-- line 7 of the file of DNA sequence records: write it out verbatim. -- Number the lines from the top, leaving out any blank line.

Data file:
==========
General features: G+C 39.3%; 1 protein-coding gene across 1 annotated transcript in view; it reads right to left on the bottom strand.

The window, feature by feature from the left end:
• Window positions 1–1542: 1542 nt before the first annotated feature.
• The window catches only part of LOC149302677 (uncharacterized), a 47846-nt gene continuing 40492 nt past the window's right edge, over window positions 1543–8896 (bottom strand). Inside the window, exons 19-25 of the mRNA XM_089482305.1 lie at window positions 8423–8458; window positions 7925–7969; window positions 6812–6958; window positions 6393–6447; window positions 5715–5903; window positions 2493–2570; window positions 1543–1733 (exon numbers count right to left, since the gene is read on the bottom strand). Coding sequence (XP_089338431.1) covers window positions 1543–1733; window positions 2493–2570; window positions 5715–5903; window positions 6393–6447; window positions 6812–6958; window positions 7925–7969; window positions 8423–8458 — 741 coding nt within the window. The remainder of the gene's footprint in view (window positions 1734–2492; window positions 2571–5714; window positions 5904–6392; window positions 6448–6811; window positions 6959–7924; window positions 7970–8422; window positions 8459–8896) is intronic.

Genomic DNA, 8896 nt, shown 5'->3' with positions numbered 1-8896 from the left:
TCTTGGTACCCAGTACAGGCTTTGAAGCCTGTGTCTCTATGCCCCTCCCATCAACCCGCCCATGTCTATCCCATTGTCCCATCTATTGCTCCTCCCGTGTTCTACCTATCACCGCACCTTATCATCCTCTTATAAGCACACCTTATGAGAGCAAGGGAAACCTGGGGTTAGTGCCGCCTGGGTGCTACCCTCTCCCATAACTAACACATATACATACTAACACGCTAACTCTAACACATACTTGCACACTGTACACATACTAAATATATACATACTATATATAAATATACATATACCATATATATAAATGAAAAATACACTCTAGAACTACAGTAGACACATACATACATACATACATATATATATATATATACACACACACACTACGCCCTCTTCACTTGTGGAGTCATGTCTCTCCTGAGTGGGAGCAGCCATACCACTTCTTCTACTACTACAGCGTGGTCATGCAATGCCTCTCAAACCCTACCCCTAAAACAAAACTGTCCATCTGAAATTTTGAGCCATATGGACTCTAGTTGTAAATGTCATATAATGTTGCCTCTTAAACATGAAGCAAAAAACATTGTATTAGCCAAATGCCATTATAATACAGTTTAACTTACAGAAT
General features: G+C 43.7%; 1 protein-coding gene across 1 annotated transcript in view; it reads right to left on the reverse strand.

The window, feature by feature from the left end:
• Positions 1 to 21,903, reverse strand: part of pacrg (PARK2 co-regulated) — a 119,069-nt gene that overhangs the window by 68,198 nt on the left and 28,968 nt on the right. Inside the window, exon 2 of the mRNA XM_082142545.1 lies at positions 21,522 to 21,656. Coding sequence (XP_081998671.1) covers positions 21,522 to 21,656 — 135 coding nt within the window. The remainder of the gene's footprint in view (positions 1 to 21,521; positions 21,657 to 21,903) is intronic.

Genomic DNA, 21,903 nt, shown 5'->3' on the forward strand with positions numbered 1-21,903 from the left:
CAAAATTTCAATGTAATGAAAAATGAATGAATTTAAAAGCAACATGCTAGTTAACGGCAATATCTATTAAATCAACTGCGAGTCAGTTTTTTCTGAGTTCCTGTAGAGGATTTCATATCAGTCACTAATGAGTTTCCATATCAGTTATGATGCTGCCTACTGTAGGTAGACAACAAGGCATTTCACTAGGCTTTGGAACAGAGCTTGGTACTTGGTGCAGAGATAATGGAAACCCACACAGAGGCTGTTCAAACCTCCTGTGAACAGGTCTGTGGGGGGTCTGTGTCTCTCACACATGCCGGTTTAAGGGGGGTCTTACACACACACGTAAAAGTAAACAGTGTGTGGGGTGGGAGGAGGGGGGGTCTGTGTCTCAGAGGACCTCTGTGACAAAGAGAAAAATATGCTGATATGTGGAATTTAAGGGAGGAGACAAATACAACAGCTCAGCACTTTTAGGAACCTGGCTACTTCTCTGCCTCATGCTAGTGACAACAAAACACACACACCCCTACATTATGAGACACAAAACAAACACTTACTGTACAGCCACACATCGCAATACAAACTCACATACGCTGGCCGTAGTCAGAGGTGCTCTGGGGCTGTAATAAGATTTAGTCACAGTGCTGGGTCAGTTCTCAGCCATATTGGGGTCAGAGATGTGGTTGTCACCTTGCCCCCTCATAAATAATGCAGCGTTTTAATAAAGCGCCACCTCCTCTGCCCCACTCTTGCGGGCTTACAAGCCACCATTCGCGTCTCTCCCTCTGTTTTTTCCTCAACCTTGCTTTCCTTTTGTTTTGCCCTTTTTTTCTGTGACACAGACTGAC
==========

General features: G+C 43.7%; 1 protein-coding gene across 1 annotated transcript in view; it reads right to left on the reverse strand.